# Why Have Earth Days Been Randomly Changing in Length?

We all know that a single Earth day technically contains 86400 seconds. This has been known since the year 1000 when Muslim scholars subdivided the mean solar day into 24 hours and the corresponding minutes and seconds. But, as soon as our instruments improved, we discovered the Earth’s rotation period varied irregularly, at something like a fraction of a second each year. We will see how that is possible later in this video, but for now…imagine if our clocks were off by just a few seconds.

Over time, those few seconds can add up and cause significant discrepancies in timekeeping. That’s why scientists needed to define the concept of a “leap second,” to ensure that our clocks are as precise as possible.

To put it into perspective, a leap second is like a leap year, but on a much smaller scale. A leap year is added every four years to account for the fact that the Earth’s orbit around the sun isn’t exactly 365 days long. So just like how we add an extra day in February every four years, we also add an extra second to our clocks as needed to account for the minute changes in the Earth’s rotation.

Some people might think that being born on a leap year is unlucky since they only get to celebrate their actual birthday once every four years. But let’s be honest, they get to age four times slower than the rest of us, so maybe it’s not so bad after all!

But all jokes aside, the gradual slowdown of the Earth’s rotation is a real phenomenon that has important implications for our planet’s climate, geography, and even timekeeping. So let’s dive into the science behind it all, and explore what’s causing our planet to change its rotation velocity over time.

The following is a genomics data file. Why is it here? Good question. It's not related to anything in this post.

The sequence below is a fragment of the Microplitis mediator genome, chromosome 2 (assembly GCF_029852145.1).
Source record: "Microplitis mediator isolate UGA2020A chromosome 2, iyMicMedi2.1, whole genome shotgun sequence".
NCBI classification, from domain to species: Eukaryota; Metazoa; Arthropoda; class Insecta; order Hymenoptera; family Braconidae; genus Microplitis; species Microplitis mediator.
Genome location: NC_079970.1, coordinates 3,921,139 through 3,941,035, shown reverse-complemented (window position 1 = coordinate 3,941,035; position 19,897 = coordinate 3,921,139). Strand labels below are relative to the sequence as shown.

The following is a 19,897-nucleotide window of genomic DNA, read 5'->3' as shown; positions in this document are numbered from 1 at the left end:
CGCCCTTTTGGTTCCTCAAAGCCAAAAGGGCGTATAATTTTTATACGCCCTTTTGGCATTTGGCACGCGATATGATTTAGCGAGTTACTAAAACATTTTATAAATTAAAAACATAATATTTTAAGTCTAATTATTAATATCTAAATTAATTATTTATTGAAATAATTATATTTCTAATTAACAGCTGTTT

To put it into perspective, a leap second is like a leap year, but on a much smaller scale. A leap year is added every four years to account for the fact that the Earth’s orbit around the sun isn’t exactly 365 days long. So just like how we add an extra day in February every four years, we also add an extra second to our clocks as needed to account for the minute changes in the Earth’s rotation.

Some people might think that being born on a leap year is unlucky since they only get to celebrate their actual birthday once every four years. But let’s be honest, they get to age four times slower than the rest of us, so maybe it’s not so bad after all!

But all jokes aside, the gradual slowdown of the Earth’s rotation is a real phenomenon that has important implications for our planet’s climate, geography, and even timekeeping. So let’s dive into the science behind it all, and explore what’s causing our planet to change its rotation velocity over time.

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